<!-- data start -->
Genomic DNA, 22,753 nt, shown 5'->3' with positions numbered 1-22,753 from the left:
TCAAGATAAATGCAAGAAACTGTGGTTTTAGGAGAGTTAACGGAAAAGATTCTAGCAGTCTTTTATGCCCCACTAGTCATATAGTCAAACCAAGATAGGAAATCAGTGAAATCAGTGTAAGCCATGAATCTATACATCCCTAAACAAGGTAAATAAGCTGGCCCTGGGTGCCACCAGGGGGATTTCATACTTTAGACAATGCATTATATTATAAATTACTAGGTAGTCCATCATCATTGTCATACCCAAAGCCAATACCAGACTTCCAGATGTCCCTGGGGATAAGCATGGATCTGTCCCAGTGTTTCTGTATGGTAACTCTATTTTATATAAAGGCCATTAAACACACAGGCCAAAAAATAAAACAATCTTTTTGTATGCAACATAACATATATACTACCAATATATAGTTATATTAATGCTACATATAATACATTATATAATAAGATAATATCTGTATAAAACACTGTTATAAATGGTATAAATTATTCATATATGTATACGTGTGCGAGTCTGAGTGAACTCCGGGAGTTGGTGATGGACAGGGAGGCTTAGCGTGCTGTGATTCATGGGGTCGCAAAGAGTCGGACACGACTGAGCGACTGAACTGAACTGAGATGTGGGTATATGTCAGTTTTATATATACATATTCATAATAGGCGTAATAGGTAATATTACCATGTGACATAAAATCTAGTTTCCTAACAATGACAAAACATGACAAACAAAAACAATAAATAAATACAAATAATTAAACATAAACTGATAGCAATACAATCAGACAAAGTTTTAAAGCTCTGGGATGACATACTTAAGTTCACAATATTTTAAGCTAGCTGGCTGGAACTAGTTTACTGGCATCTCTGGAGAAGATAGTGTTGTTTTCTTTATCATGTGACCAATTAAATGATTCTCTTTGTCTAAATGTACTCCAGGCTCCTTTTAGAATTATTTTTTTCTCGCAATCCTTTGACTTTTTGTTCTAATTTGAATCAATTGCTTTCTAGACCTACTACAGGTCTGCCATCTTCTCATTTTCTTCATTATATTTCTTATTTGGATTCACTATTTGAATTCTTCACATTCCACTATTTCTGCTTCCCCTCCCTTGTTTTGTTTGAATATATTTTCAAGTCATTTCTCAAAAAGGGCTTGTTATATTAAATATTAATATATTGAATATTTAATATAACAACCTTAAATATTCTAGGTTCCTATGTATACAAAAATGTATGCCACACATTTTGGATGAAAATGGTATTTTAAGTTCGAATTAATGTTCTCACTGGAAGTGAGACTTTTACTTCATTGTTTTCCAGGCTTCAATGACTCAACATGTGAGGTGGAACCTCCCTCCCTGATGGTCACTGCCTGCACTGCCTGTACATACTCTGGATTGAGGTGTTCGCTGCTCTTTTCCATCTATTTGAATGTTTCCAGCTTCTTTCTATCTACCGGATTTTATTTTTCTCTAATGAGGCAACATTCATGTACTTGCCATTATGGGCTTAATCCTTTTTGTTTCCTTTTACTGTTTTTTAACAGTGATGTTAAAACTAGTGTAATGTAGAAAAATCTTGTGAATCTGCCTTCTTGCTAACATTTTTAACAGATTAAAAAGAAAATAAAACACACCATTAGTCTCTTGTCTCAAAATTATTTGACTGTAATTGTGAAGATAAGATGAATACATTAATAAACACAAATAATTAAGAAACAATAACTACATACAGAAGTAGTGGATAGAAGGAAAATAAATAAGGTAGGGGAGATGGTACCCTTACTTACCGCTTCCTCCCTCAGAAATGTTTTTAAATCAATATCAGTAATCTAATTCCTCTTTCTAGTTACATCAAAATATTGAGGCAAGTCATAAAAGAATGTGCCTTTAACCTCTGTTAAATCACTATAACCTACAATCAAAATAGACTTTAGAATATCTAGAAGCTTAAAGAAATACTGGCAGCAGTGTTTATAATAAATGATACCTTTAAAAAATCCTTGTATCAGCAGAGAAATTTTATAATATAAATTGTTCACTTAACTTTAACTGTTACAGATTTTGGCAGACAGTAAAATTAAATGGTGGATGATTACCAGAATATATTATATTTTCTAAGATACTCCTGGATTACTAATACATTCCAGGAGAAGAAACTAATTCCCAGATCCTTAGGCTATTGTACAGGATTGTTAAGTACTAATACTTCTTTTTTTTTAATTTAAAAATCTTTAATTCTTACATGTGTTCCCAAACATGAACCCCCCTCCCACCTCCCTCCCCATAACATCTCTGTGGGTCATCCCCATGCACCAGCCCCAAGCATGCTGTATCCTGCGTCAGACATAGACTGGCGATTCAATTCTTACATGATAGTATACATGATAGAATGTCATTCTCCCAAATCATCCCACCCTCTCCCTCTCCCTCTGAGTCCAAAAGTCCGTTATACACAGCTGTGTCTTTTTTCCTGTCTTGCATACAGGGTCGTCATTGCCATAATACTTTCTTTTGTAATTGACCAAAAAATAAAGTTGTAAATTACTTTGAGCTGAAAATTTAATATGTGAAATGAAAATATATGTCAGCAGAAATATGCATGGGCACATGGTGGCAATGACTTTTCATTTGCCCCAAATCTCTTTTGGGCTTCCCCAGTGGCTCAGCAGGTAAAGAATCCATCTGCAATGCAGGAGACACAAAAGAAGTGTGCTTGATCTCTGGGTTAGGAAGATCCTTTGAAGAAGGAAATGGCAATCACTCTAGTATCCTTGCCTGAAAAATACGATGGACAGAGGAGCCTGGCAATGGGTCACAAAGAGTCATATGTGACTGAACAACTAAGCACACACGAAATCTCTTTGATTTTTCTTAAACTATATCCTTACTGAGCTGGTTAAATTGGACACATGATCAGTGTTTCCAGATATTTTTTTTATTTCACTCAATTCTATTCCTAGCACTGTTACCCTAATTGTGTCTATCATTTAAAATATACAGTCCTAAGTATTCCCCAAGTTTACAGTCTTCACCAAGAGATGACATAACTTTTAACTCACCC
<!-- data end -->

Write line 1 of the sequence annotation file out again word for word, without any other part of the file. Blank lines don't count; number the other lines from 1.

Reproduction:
Genomic DNA, 22,753 nt, shown 5'->3' with positions numbered 1-22,753 from the left: